Tuesday, June 21, 2016

Northampton Symphony Orchestra concert

21 June 2016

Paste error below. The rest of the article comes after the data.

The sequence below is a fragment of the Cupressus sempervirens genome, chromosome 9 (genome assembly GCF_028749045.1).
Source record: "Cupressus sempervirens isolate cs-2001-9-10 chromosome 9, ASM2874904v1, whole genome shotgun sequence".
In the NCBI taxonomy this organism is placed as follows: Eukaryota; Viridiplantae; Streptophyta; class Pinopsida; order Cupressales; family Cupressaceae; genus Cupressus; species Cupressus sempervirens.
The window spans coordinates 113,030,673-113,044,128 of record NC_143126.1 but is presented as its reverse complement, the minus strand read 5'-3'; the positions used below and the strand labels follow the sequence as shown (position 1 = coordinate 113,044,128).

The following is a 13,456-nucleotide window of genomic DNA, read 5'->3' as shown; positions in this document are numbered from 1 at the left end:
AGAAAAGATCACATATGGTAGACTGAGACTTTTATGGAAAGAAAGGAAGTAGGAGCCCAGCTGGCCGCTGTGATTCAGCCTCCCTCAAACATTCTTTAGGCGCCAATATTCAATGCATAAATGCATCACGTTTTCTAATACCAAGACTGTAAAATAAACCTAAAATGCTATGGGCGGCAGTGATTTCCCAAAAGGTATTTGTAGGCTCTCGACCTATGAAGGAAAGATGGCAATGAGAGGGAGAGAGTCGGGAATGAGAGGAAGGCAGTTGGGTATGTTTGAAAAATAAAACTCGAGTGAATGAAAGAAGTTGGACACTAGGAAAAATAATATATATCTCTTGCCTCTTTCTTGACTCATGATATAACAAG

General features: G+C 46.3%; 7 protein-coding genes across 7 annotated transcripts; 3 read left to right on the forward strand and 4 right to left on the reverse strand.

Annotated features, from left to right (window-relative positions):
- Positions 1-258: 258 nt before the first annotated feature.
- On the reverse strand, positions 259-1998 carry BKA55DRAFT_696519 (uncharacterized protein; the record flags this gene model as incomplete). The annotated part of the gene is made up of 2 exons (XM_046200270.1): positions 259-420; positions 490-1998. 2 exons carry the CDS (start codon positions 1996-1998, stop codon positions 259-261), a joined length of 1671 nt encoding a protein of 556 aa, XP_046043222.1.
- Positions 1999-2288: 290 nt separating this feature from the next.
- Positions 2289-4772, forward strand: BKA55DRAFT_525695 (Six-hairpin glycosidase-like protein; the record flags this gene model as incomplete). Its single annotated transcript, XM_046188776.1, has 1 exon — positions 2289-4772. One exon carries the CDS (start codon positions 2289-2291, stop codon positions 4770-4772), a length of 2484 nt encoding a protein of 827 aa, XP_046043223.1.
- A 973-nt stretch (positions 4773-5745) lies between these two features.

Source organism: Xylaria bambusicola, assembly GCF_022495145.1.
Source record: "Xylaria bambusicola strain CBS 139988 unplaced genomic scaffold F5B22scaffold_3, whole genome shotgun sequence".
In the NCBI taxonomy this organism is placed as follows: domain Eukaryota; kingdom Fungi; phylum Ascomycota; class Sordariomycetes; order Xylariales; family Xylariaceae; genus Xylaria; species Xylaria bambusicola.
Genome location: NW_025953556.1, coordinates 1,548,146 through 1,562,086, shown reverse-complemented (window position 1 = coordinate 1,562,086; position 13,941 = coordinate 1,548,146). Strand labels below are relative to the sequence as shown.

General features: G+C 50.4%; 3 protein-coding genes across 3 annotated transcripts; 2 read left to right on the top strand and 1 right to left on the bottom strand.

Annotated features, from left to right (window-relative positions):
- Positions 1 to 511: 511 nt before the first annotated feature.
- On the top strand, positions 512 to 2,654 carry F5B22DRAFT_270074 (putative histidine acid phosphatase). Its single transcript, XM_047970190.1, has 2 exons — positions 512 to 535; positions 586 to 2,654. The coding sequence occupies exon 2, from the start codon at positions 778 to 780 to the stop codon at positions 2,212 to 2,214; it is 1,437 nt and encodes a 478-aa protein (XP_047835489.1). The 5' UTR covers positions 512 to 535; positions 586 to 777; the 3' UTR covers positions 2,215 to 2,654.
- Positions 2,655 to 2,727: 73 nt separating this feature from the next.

The Cornish composer George Llloyd was born in 1913 – the same year as Benjamin Britten. In his heyday Lloyd was revered (with Britten) as one of England's two great contemporary composers. But his traumatic experiences while serving with the Arctic convoys in the Second World War led him to give up composing for some years and today he is largely overlooked. George Lloyd's 'Symphony No 9', which we performed in the Northampton Symphony Orchestra concert at St Matthew's Church in Northampton last Saturday, was written in 1969. The symphony shows a composer responding to the horrors of the 20th century by deciding to focus on the cheerier aspects of life. The music feels like a, sometimes odd, mixture of the seriousness of Vaughan-Williams and the jauntiness of Eric Coates. But, over the weeks we have been rehearsing it with our conductor John Gibbons who is a great champion of British composers, I think most members of the orchestra have grown very fond of the work and many of us are now beginning to listen to George Lloyd's other symphonies. The final movement of the ninth symphony is a tour de force for tuned percussion, requiring two xylophones, marimba, glockenspiel, vibraphone, tublar bells and celeste, and the NSO percussionists gave a truly stunning performance: congratulations to Keith Crompton, Ben Lewis, Oliver Lowe, Alex Taylor, William Thallon, harpist Alexander Thomas and Chris Henderson on timpani. The concert also featured a beautifully delicate performance of Rodrigo's 'Concierto de Aranjuez' for guitar and orchestra by Graham Roberts. Our programme (of pieces linked to various holiday destinations) also included Malcolm Arnold's 'Four Cornish Dances', 'L'Isle Joyeuse' by Claude Debussy, George Gershwin's 'Cuban Overture' and John Barry's theme from the film 'Out of Africa'. Like the Lloyd symphony, the concert as a whole felt like an odd mixture but proved hugely enjoyable for both orchestra and audience. There were some wonderful solos by Graham Tear (flute), Rob Reid (clarinet) and Nick Bunker (trumpet) in the Debussy, Gershwin and the slow movement of the symphony. But my main memory of the concert will be the thrilling finale of George Lloyd's 'Symphony No 9' with its rapid-fire xylophones. If you want to get an idea of the piece there is a recording of the symphony's premiere on YouTube: https://www.youtube.com/watch?v=YWCls9RNfxM

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